Archive for Finnish Metal

Amorphis – Under The Red Cloud

Posted in Uncategorized with tags , , , , , on 28th August 2015 by Pieni

“Under The Red Cloud”
Melodic metal
Release: 4th September 2015
Via Nuclear Blast Records

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First thing you need to know – in case you’ve missed both singles “Death Of A King” and “Sacrifice” – is that Amorphis are still on the melodic metal path. Touring in celebration of the 20th anniversary of “Tales From The Thousand Lakes” was just that – a celebration of the past. They’re not returning to the death-ish doom of those early days, although the melancholy is still there in full (as it’s always been). Mind that I’m not complaining; personally, I prefer this smoother approach. I just thought I should warn the old school fans who went bananas with the aforementioned tour. I will complain, though, about the somewhat disappointing album that “Under The Red Cloud” turned out to be, regardless its genre.

The opening title-track is quite good, the keys combined with the guitars building that typical Amorphis atmosphere. The riffs and Tomi Joutsen’s growls make a hell of a chorus and the song eventually sticks to your brain. But sadly, that doesn’t happen much more throughout the rest of the album.

“The Four Wise Ones” has some spirit to it, having the faster and heavier rhythm. “Death Of A King” was a brilliant choice for single, as the sound that Amorphis got us used to is played in Arabic variations and the result is positively interesting. As for “Sacrifice”… well, that’s more radio-friendly and probably why it was released as a single. Apart from an elaborate guitar solo, its composition is not very impressive. The folkish “Tree Of Ages”, that features Eluveitie-Chrigel Glanzmann playing flute, is pretty catchy and I guess that “White Night” may stand out for the participation of Aleah Standbridge, although the song itself is a bit dull. And that’s about it. It’s not that “Under The Red Cloud” is a bad album, but there’s something missing to make it a great one. The everyday fan of the band will probably enjoy this, but the most demanding music lovers will sense that “lack of something”.


Renata “Pieni” Lino

Soulgrind – The Tuoni Pathway [2010]

Posted in Review with tags , , , , , on 13th October 2011 by Nico Solheim-Davidson, the North Sea Poet

Band: Soulgrind
Album: The Tuoni Pathway
Release year: 2010
Genre: Black Metal/Pagan Metal


Soulgrind are one of many bands on the Finnish metal scene, though their members have each played with other well known bands such as Nightwish and Finntroll. Soulgrind’s most recent album “The Tuoni Pathway” was released via Femme Metal Records.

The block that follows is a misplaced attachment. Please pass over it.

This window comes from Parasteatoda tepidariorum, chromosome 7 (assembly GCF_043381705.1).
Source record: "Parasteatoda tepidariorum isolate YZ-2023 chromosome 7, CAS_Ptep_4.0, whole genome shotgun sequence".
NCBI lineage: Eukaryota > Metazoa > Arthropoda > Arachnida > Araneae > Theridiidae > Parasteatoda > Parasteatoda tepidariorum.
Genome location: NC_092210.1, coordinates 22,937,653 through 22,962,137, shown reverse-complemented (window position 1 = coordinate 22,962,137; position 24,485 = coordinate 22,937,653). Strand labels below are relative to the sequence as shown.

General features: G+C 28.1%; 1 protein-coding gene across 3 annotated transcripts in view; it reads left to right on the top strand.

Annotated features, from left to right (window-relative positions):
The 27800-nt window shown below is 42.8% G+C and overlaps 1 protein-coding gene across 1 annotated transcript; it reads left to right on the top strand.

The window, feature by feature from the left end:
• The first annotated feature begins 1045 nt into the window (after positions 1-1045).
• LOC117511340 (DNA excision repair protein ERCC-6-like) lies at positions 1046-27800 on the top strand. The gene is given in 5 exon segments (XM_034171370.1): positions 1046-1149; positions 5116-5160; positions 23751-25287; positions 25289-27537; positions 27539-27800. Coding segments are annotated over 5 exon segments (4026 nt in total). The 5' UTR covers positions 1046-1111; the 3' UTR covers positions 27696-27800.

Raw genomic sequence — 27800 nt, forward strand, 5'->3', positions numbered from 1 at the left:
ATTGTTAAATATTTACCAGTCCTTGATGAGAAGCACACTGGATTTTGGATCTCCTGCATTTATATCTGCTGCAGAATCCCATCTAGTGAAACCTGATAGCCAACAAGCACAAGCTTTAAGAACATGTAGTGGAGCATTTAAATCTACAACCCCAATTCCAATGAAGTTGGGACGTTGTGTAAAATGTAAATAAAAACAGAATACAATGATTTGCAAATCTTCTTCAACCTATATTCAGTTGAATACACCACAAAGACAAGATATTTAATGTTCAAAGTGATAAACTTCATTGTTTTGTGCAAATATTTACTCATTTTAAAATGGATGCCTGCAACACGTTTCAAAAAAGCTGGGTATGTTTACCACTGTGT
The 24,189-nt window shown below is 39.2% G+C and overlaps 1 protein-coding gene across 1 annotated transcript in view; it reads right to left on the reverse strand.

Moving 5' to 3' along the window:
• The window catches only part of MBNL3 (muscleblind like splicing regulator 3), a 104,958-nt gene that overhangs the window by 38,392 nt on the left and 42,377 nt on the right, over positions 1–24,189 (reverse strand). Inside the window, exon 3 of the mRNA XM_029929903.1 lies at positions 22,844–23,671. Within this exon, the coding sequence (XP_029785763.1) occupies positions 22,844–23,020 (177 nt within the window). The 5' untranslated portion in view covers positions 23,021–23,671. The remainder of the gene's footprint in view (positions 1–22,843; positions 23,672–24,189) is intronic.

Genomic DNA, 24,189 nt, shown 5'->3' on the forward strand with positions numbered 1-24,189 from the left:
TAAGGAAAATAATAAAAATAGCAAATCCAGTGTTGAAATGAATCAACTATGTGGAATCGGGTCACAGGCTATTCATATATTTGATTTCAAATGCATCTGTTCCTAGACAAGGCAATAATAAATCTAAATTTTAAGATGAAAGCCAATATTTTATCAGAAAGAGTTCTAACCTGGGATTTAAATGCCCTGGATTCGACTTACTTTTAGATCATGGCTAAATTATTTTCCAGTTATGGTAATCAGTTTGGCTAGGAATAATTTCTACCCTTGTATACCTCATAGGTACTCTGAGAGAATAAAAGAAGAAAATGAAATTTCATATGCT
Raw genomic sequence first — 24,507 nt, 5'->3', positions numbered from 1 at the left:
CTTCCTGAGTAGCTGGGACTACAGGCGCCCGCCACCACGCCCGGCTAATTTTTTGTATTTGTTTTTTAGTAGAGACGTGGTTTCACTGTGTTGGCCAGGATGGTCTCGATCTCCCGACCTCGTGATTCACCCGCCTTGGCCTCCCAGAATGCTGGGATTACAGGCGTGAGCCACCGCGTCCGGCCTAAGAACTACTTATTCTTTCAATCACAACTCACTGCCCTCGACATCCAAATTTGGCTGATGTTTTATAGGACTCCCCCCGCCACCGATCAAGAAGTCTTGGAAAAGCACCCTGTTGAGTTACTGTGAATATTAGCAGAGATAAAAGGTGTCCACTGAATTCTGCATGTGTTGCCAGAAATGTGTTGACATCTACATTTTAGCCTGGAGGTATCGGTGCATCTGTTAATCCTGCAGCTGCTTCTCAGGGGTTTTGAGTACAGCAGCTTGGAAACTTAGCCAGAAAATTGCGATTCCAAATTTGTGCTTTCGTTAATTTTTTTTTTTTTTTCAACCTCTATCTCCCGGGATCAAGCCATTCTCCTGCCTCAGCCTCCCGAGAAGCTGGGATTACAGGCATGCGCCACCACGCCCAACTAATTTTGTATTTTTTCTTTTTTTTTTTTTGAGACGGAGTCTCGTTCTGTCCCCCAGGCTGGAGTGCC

“The Call of the Dancing Waters” begins the album with an atmospheric piano medley though the overdriven guitar that plays along side it ruins it slightly. The track takes a heavy turn soon after, improving upon the overdriven guitar fortunately. The vocals sound weak compared to the music, almost as if they’re not suited for the genre. The piano medleys are the one thing that stick out the most about this song.

”Rain Before The Dawn” follows after. The introduction is quite interesting, being composed of various sounds on a synth, which blend in well with the guitar riffs. The vocals are still lacking in strength which is unfortunate. The use of aggressive vocals doesn’t quite work with the music on this track in certain sections which is disappointing since they’re impressive. Musically, this song is good as the riffs are well composed. “March Butterfly” starts with a wondrous blend of piano, guitars and drums which fades into just drums and synths when the vocals first make themselves heard, dampening the energy of the song. The growls make an appearance again, fortunately, helping add a bit of energy back into the song. The female vocals sound slightly stronger as well.

The heavier styling of “Song Of Tomorrow” comes next, bringing a semi-black metal sound with it. The semi-growls are the first form of vocals to be heard, adding a touch of aggression to the song whilst the mediocre sound of the female vocals adds a subtle calmness to the song. The guitars feel like they want to be heavier and the drums seem quite soft. The piano sections are the only sections of the song that there’s no flaw with. “My Sweet Thought Of Death” gradually fades with a sound that isn’t as dark as what would be expected, considering the title of the track. The female vocals sound similar to those of Sarah Jezebel Deva’s, though not as strong. The guitar work is lacking in any form of energy, passion or technical composition, with the keyboard sections being heard more than the rest of the instrumentation.

“Tulikannel” has a raw, angsty guitar introduction, combined with harsh, violent growls. The cleaner vocals are pretty weak, for the most part and opposing the heavy instrumentation. There also seems to be a massive overuse of the double bass pedals throughout the vast majority of the track. “Among The Graves” has a symphonic heavy intro that is soon accompanied by the heavier work of the guitars and drums. The aggressive growls are powerful and rage-fuelled, while the cleaner vocals struggle to match the power of the growls. The drums are well played, very precise. The guitars certainly play some interesting parts as well.

Towards the end of the album comes “Farewell To Misery”, a bland track to begin with as the piano and symphonic sections don’t offer much excitement in their playing. The clean vocals are partially out of key, not match the music at all. The track seems very symphonic orientated with little emphasis on the guitars. The more aggressive death metal styled vocals are the only part of this song that are really worth mentioning.

The album finishes off “Vuoret La Metsanmaa”, which starts with an okay guitar section topped with the sound of thunder. The clean vocals sound very Russian in their accent, which is interesting to say the band are Finnish. The guitar section stays the same throughout the vast majority of the song, barely changing at all, leaving the listener tempted to press the stop button and on the few parts when the guitar riffs change, the track doesn’t seem to become anything special . There are some symphonic elements though these don’t improve the track that much.